Rebellion’s Treasury of British Comics imprint continues its publication of rare stories with Angus Allan and Arthur Ranson’s The Beatles Story. It was originally serialised in Look-In, a junior version of the British TV Times television listings magazines that included a range serials based on popular TV programmes and music of the time. Despite debuting some 11 years after the Beatles broke-up, its an early indication of how their image and presence had begun to generate a following and tradition beyond the usual limited life span of pop music.
This serial seems set apart from other contemporary stories that would seem more locked into their time period now. One can’t imagine a similar publication reprinting Ranson’s work on Haircut 100, for example. Perhaps the iconic nature of The Beatles, alongside other acts that got the Look-In treatment like Elvis and the Sex Pistols, are more appealing to the reprint audience of today, for whom The Beatles’ place in history is monolithic and inescapable.
A mere decade or so since the break up, and before the wealth of books, films and studies undertaken of The Beatles’ impact in the four decades that followed, Allan’s story hits the main beats of the narrative remarkably well in the limited number of pages afforded to this serialization. The early years of the group in Liverpool and Hamburg lead into the first flush of Beatlemania, feature films and early experimentation, progressing through Sgt Pepper, Yellow Submarine and culminating in Abbey Road, their final album together.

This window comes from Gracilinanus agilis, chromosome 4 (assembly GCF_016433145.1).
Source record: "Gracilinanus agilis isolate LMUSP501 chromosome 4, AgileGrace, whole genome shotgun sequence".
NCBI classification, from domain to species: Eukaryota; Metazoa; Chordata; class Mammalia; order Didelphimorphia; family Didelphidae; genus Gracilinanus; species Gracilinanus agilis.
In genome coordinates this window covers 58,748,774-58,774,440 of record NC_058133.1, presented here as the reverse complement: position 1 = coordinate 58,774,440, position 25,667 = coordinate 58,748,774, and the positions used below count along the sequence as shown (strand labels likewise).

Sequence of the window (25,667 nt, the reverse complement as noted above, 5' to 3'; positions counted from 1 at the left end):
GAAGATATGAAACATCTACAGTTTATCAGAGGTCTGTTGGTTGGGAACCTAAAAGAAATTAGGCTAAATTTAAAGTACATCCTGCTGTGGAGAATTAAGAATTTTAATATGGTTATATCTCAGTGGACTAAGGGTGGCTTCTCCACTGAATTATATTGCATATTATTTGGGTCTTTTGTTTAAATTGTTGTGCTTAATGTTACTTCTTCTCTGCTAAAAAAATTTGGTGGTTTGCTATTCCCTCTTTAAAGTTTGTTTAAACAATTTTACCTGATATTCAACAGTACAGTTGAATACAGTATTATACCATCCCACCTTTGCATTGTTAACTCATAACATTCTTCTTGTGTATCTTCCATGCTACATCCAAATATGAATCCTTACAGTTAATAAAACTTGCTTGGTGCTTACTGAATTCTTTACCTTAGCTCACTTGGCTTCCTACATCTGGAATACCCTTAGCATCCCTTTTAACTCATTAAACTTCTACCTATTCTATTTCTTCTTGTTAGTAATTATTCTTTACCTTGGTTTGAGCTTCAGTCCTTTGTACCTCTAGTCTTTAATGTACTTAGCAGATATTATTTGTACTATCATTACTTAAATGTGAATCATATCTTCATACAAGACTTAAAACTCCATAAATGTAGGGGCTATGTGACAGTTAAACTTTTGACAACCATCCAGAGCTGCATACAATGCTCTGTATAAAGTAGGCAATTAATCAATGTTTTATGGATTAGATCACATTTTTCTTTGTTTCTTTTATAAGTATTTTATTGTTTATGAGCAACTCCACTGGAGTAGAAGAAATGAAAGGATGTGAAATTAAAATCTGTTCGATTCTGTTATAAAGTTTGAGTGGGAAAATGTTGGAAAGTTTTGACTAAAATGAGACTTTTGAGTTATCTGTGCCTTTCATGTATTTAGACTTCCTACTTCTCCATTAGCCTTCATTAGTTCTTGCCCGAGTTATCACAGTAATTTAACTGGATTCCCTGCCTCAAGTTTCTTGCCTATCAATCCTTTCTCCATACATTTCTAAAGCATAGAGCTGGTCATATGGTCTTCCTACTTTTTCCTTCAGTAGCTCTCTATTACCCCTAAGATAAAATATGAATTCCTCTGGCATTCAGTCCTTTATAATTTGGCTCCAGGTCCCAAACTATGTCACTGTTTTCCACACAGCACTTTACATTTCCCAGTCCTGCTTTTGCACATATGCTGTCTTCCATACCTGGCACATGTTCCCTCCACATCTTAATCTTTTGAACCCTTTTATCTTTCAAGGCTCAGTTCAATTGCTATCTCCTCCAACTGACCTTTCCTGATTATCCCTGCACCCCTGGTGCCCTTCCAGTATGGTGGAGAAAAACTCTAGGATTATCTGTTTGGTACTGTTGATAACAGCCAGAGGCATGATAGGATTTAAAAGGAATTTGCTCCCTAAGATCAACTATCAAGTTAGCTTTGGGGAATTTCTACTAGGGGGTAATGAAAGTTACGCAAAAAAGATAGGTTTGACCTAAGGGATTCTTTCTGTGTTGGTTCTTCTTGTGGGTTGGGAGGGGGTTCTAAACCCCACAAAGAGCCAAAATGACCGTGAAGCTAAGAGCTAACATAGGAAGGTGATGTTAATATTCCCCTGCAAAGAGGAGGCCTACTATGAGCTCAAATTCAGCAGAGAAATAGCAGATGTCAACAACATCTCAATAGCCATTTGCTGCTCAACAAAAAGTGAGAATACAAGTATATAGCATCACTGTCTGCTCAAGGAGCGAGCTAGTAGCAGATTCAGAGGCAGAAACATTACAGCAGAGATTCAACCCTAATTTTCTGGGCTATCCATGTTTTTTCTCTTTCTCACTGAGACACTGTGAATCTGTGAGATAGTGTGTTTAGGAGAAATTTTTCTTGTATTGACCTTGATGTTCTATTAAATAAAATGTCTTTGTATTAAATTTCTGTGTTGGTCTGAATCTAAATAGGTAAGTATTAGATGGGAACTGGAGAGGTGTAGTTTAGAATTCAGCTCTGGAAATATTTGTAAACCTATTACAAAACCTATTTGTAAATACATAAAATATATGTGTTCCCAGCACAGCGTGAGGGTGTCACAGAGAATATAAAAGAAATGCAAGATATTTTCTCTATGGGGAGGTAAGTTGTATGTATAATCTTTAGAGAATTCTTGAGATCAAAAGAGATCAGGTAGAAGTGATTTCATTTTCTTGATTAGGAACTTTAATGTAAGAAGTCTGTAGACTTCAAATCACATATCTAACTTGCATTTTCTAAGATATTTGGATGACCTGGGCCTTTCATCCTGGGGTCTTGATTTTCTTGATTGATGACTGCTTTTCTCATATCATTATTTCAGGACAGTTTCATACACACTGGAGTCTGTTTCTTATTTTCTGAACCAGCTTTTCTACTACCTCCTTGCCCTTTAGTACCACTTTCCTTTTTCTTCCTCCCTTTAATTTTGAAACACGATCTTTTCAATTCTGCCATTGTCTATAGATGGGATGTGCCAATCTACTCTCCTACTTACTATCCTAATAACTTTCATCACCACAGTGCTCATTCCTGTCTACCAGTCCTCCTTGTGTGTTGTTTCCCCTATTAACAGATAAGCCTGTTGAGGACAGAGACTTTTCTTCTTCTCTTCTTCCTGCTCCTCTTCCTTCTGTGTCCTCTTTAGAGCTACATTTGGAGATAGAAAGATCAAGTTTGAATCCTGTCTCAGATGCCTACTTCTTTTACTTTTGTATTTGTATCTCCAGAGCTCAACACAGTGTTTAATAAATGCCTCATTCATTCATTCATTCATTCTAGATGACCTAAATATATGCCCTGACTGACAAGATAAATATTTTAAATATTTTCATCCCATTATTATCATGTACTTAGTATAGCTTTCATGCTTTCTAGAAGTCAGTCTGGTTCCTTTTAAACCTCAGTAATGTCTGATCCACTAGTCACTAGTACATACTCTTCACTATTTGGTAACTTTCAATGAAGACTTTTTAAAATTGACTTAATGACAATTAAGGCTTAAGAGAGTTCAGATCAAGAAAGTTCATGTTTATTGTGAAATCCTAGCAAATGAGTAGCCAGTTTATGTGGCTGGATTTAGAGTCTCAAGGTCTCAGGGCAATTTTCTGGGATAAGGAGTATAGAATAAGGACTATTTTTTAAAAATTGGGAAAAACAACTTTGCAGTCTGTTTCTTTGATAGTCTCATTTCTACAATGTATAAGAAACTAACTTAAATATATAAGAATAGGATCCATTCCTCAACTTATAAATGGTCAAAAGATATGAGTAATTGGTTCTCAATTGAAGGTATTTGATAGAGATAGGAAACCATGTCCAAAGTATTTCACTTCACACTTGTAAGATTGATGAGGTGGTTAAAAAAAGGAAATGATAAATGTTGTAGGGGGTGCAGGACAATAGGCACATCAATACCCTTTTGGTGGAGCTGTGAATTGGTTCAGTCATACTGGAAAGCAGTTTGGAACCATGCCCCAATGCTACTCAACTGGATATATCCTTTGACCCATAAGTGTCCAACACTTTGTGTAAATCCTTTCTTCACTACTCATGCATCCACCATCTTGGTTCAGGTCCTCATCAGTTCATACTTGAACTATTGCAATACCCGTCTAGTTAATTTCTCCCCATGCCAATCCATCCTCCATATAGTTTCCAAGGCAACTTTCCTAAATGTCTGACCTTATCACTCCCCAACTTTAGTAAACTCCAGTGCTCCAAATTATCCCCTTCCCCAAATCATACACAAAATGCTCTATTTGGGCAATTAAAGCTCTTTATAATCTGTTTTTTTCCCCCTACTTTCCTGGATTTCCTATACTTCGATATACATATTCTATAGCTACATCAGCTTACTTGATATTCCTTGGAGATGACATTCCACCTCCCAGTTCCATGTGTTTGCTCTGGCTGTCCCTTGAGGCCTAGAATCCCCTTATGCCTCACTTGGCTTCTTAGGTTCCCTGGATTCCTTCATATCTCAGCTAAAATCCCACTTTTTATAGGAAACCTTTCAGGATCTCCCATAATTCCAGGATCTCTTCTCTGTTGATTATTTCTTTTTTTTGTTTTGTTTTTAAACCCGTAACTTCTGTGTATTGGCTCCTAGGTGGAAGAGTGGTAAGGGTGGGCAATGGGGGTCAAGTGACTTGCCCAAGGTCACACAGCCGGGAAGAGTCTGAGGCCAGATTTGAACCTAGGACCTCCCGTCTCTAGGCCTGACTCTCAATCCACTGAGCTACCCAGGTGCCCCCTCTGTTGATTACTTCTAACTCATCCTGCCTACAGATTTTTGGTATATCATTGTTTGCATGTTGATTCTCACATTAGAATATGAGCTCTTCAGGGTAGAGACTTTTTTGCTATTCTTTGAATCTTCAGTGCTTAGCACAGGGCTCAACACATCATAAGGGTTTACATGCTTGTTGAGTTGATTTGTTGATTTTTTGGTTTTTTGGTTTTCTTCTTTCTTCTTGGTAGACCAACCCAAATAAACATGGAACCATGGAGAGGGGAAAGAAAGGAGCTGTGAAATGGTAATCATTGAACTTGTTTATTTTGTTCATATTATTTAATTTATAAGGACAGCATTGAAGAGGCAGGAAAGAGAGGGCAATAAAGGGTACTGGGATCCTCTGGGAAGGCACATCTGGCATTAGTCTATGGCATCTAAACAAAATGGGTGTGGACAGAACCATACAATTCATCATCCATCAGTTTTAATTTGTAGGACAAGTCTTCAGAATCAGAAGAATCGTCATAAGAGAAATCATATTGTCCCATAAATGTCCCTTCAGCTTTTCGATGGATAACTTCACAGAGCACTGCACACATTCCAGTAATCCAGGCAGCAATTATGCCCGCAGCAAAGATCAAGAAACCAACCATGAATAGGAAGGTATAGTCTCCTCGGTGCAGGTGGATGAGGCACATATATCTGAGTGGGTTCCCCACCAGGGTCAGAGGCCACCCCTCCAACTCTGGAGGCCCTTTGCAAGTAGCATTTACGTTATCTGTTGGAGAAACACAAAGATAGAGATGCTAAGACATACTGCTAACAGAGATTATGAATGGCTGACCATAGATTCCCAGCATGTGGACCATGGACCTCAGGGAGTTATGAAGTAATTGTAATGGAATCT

Some dialogue is odd: the school-aged Paul and George referring to each other as “McCartney” and “Harrison” is more suited to public schoolboys than working class lads. Despite such lapses, this is a good primer for any Beatles neophyte and and accurate summary for any Beatles expert.
Ranson’s art is stunning. It is arguably the apex of comic book photo-realism, and is as assured as any of his later, and more famous, work for 2000 AD, particularly Button Man (written by John Wagner) and Judge Anderson: Psi-Division (written by Alan Grant). He perfectly catches all four Beatles during their many stylistic incarnations: rockers, moptops, Pepper band members and more. It’s clear that he has used an extensive number of photographs of the band as reference material, but his work rarely feels like its a secondary copy, as his confident lines and crisp inks recreate famous Beatles photographs as art, and seamlessly incorporates them into the sequential narrative itself.
This is a solid account of The Beatles’ story, elevated to a level of sublime perfection by Ranson’s art. Highly recommended.
56 page black and white hardcover graphic novel
21.6 x 1.3 x 27.7 cm